On 12 December in the plaza outside the Ryūkyū Shimpo newspaper headquarters in Naha, Okinawa, a group of men overturned a car. They wore masks, not in the customary manner of camouflaged rioters, but because of the coronavirus pandemic, and gloves, perhaps to provide protection against cuts. The car was a scrap vehicle fitted with a United States license plate, mocked up to look like a military vehicle, and it was overturned carefully onto wooden boards placed on the ground for the purpose. The men then took turns kicking and standing on the car. It was more ritualised than riotous, members of the media and bystanders far exceeding participants — and carried no risk of arrest or repercussions.
This was a very sanitised and careful re-enactment of a scene from the Koza Riot, which took place on 21 December 1970. According to the Ryūkyū Shimpo, the event was an art performance intended as a “vicarious experience” of the riot, and participants included a man who took part in the original disturbance as well as students. The vehicle was left on display until 13 December, when a related symposium was also held.
Formally established as a municipality in 1956, Koza’s bastardised name — written only in the katakana syllabic script — derived from an American nickname for the area. In this way, Koza was a hybrid place — a mix of Okinawa, American and Japanese influences. By 1969, its population for around 67,000 and it was the fastest-growing city in the prefecture besides Naha. It was a frontier town, full of newcomers and migrants, and with an economy heavily dependent on the United States military. This entailed lots of bars and brothels, but also live rock music venues. As the conflict in Vietnam raged, the Americans passing through Okinawa increased, anxious to make the most of their cash before flying out to South-east Asia, from where they might not return. This meant booming trade for businesses, but all was not happy under the surface.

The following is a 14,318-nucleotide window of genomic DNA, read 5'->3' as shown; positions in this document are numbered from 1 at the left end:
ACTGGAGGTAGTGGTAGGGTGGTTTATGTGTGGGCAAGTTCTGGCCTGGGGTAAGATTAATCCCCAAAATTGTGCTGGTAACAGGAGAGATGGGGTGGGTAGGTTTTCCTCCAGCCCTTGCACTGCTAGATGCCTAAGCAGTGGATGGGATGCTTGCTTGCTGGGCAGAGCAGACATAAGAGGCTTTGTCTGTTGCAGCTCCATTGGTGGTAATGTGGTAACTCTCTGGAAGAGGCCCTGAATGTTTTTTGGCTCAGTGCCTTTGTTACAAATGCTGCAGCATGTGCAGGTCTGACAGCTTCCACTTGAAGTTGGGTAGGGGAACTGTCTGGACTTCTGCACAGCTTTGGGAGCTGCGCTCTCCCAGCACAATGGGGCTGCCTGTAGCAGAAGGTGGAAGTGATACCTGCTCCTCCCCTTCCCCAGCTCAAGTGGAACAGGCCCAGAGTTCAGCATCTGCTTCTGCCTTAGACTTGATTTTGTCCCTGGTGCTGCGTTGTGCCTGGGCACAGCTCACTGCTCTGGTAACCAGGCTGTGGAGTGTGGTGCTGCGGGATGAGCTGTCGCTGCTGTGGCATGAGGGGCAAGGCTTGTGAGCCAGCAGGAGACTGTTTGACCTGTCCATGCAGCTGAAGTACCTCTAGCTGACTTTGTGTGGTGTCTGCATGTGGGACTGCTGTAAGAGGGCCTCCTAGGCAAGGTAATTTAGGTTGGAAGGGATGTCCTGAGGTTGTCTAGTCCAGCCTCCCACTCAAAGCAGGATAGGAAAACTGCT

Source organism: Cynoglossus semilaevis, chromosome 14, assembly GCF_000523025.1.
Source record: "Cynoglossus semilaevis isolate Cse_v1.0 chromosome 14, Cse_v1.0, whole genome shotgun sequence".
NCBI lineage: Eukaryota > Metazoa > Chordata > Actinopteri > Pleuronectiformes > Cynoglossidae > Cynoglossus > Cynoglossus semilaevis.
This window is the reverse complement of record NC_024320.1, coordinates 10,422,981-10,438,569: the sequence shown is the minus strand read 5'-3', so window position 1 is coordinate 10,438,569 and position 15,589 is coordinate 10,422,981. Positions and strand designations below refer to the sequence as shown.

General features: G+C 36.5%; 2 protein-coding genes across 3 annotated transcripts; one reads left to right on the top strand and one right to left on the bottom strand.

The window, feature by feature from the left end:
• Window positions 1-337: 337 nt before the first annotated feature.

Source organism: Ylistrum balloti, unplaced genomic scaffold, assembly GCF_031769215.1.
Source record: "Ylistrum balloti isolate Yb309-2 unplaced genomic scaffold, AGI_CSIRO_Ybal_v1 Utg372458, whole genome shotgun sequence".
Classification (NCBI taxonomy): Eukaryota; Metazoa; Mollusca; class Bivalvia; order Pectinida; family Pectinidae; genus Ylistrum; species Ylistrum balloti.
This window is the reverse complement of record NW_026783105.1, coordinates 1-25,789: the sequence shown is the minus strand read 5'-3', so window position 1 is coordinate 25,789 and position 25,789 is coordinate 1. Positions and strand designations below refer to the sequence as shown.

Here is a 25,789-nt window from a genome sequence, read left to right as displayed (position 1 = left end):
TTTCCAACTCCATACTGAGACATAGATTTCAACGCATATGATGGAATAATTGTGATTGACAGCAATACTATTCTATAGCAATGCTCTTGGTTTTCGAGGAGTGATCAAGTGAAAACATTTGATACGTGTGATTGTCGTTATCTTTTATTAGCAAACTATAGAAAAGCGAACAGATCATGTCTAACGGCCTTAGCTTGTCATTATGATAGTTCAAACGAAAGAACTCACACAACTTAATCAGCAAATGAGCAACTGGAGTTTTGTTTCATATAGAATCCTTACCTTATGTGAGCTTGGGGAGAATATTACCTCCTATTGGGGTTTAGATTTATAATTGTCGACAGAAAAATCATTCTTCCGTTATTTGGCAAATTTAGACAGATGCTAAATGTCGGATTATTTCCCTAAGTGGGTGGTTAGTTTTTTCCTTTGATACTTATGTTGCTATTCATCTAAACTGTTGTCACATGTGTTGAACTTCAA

The riot was sparked when a car driven by United States military personnel hit a citizen. Angry locals threw stones at military police, who responded with warning shots. Things escalated and eventually thousands took to the streets, torching seventy US military vehicles and facilities. A number of people even broke into the grounds of nearby Kadena Air Base. Eighteen were arrested and dozens injured. It was an explosion of the fury and tension that had built up over twenty-five years of occupation by a foreign power. The next day, 22 December, the US military announced 3,000 redundancies for workers employed at bases.
The violence of Koza is not easily forgotten, even if it has never been repeated in Okinawa. The prefecture reverted back to Japanese control in 1972 and Koza City itself “disappeared” in 1974, subsumed within the bounds of the newly created Okinawa City. But the core conditions that caused the riot have changed relatively little since then. Okinawa is still festooned with a US military presence, accounting for the vast majority of the forces that are stationed in Japan as part of the mutual security treaty with America. This imbalance has been a permanent thorn in the side of relations between Okinawa and the rest of the country. Incidents involving base personnel occur regularly, from crashes to crime — even rape and murder — and the impact of the continued quasi-occupation of the prefecture’s land is grave not only societally but also ecologically. And yet Okinawan (and mainland Japanese) responses have been essentially and commendably non-violent for the most part. The emphasis has been on rallies and protests, or on civil disobedience, such as attempting to disrupt the development of Henoko (Ōura) Bay by blocking vehicles.